Source: Greek Structures, Pixabay, http://bit.ly/1DmCor0; Books, Pixabay, http://bit.ly/1LBX1FN; Newspaper, Pixabay, http://bit.ly/1K1Bi8D; Glasses, Pixabay, http://bit.ly/1J4oNXn; Globe, Clker, http://bit.ly/1CVSonk; Stick Figure, Clker, http://bit.ly/1JoIB83; Ballot, Morguefile, http://mrg.bz/RYjv3E; Timeline, Morguefile, http://mrg.bz/bvWtLh; Classroom, Morguefile, http://mrg.bz/N1iJnx
Hi everyone and welcome to today's lesson. My name is Gino Sangiuliano, and the topic we'll be covering today is Understanding Historical Thinking Standards.
For many the dawn of history class in school may look eerily similar to that of Ben Stein's portrayal of an economics teacher in Ferris Bueller's Day Off. Bueller, Bueller. A teacher standing in front of the room reciting a series of dates and facts to be memorized by students who are sitting in rows. Sadly, this was true for me as a student in the 1980s. In fact, it was actually one of the experiences that made me want to go into education. Because I knew that if I ever became a teacher I'd never subject my students to that.
The Historical Thinking Standards were developed out of the University of California of Los Angeles. The purpose was to improve the way students think in historical terms. They came up with five behaviors that will help students to do this. They are asking questions, seeking evidence, referring to primary and secondary sources, evaluating data, and considering historical context.
Students are encouraged to do all this to develop their understanding of historical events and people. Within the standards there are five interconnected dimensions of historical thinking. We're going to go through each one of them. The first being chronological thinking.
This refers to the student's ability to place events in the context of the time period in which they occurred. Next, historical comprehension. This is how well students understand the details of the historical event being covered. Given their understanding, students need to learn how to analyze and interpret a historical event in order to fully process it. This is historical analysis and interpretation.
Another one of the dimensions of historical thinking is the ability of students to conduct historical research. Finally, how well students analyze and process the information in order to make decisions going forward in their lives. This is historical issues analysis and decision making.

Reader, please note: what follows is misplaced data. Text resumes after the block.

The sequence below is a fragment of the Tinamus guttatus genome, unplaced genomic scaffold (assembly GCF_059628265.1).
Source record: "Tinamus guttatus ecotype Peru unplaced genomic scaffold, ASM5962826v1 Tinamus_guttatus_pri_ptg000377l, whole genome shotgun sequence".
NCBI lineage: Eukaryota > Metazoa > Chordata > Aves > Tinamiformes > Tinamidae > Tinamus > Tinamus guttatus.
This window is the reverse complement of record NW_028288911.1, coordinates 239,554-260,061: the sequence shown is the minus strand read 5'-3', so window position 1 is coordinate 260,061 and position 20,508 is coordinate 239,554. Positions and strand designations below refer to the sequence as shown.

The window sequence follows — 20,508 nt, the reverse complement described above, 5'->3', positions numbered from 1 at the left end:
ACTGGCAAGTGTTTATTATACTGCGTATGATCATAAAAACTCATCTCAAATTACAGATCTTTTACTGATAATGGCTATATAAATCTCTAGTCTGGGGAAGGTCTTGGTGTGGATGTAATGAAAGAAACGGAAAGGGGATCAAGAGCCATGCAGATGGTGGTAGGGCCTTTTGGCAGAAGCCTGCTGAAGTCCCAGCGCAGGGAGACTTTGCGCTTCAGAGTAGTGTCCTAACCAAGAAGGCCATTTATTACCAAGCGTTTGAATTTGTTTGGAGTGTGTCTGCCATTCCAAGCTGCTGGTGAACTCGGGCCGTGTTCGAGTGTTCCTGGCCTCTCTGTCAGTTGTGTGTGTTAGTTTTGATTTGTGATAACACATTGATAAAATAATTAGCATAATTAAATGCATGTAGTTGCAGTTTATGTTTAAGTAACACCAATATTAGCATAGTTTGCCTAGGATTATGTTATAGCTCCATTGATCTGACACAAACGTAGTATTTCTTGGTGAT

Unlike other subject areas, history, social studies, and geography have multiple standards sources from which to select. And this is why using the Historical Thinking Standards framework is important.
Some final thoughts. The historical Thinking Standards align to history, social studies, and geography standards. They promote the skills necessary to think like a historian. The standards support teachers and unit and lesson design in the social studies classroom. The dimensions of the Historical Thinking Standards connect to the content being studied, and are not studied independent of the content. For more information on this, visit the website listed at the bottom of this page.
So in conclusion, we opened up by discussing the origin of the Historical Thinking Standards and went through the interconnected dimensions of the Historical Thinking Standards.
And now some food for thought. How might you encourage your students to begin to think like a historian across different subject areas? Now it's your turn to apply what you've learned in this video. The additional resources section will be super helpful. The section is designed to help you discover useful ways to apply what you've learned here. Each link includes a brief description, so you can easily target the resources you want.
That's all for this lesson. Thanks for watching, we'll see you next time.
(00:12-00:40) Anyone? Anyone?
(00:41-01:17) Historical Thinking Standards
(01:18-02:13) Interconnected Dimensions
(02:14-02:59) Considerations and Final Thoughts
(03:00-03:42) Summary/Food For Thought
Introduction to Standards in Historical Thinking
This is UCLA's History site, the official site of the historical thinking standards. These standards can be used with any history, social studies or geography standards and emphasize the skills necessary for students to think like an historian. By clicking on the history standards tab, you will find the national history standards. In addition, you will find a valuable resource aligning the history standards with the CCSS.
What is Historical Thinking?
There are so many history standards. Combine that the addition of the historical thinking standards and the related CCSS and aligning lessons and curriculum can become overwhelming. TeachingHistory.Org offers practical strategies on incorporating the standards lessons and curriculum. Of particular interest, scroll down to watch videos of historical thinking in action in classrooms.